Anonymous asked: wondering if you have a snappy title for a feature doco about four kids from different same-sex couples - all about 10-11 years old - 3 of the families have moms, the 4th has dads.
Sorry, that’s all I got.
My morning read: “In Defense of the Saccharin(e)” from The Empathy Exams
The Cartoon Art Museum proudly presents Pretty In Ink: The Trina Robbins Collection, featuring highlights from the personal archives of legendary comics herstorian Trina Robbins. This retrospective will be on display at the museum from April 26 through August 24, 2014.
Pretty In Ink, published by Fantagraphics Books, is a revised, updated and rewritten history of North-American women cartoonists, building upon previous award-winning histories written by Robbins. The Cartoon Art Museum’s retrospective of the same name has been assembled from Robbins’s own archives, and features many of the top women cartoonists from the early 20th century, including Ethel Hays, Edwina Dumm, Nell Brinkley, Ramona Fradon, and Lily Renée. Original artwork, rare photographs, and other memorabilia will be included in this historic retrospective.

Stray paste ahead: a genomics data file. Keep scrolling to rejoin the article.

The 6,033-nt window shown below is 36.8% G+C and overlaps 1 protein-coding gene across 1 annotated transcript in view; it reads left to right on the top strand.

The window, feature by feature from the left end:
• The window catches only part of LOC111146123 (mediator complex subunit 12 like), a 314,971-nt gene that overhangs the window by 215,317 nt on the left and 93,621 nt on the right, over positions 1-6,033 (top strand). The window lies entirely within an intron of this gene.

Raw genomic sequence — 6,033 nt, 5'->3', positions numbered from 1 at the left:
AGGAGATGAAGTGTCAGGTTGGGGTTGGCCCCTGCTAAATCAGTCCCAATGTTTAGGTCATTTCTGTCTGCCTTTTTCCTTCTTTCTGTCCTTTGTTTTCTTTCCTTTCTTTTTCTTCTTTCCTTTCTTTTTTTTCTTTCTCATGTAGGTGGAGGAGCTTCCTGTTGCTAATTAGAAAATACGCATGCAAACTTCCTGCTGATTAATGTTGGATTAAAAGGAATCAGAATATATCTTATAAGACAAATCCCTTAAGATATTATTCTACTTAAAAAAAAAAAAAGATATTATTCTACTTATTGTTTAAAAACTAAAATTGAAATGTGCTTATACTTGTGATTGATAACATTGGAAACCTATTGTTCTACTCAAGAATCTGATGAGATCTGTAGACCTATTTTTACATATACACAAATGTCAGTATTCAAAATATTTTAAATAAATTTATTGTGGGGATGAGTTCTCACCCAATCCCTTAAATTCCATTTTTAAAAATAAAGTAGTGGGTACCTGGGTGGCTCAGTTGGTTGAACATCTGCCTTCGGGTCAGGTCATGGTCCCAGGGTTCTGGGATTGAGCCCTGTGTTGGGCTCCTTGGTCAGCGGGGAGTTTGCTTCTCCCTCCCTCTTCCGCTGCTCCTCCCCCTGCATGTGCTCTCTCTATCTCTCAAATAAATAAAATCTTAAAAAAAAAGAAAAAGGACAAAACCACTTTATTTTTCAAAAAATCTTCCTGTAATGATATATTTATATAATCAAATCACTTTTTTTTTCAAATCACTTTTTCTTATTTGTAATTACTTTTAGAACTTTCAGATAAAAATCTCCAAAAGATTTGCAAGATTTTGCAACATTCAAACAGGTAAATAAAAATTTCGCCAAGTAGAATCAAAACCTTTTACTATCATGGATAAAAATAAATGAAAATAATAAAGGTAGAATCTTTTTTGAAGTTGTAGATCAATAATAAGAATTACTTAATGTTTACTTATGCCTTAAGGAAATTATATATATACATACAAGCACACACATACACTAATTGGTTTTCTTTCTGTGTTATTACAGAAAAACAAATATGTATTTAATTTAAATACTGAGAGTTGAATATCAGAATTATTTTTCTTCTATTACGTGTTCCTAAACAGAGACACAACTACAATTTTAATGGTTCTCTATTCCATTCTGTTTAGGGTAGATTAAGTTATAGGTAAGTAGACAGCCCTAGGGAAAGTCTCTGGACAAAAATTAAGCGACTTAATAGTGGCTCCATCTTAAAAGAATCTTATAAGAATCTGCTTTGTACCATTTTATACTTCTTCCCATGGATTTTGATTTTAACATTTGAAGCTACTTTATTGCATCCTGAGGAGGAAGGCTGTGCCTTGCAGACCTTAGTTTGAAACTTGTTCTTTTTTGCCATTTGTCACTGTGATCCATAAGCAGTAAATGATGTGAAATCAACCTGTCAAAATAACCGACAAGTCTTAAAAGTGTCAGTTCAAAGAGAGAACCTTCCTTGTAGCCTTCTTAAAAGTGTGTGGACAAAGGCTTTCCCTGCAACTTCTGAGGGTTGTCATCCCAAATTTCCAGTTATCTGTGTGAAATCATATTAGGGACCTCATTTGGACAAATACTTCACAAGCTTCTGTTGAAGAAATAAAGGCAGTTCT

Details regarding the opening reception and booksigning will be announced soon.
About Pretty In Ink:
With the 1896 publication of Rose O’Neill’s comic strip The Old Subscriber Calls, in Truth Magazine, American women entered the field of comics, and they never left it. But, you might not know that reading most of the comics histories out there. Trina Robbins has spent the last thirty years recording the accomplishments of a century of women cartoonists, and Pretty In Ink is her ultimate book, a revised, updated and rewritten history of women cartoonists, with more color illustrations than ever before, and with some startling new discoveries (such as a Native American woman cartoonist from the 1940s who was also a Corporal in the women’s army, and the revelation that a cartoonist included in all of Robbins’s previous histories was a man!). In the pages of Pretty in Ink you’ll find new photos and correspondence from cartoonists Ethel Hays and Edwina Dumm, and the true story of Golden Age comic book star Lily Renee, as intriguing as the comics she drew. Although the comics profession was dominated by men, there were far more women working in the profession throughout the 20th century than other histories indicate, and they have flourished in the 21st. Robbins not only documents the increasing relevance of women throughout the 20th century, with mainstream creators such as Ramona Fradon and Dale Messick and alternative cartoonists such as Lynda Barry, Carol Tyler, and Phoebe Gloeckner, but the latest generation of women cartoonists — Megan Kelso, Cathy Malkasian, Linda Medley, and Lilli Carré, among many others. Robbins is the preeminent historian of women comic artists; forget her previous histories: Pretty in Ink is her most comprehensive volume to date.
Trina! Pretty in Ink!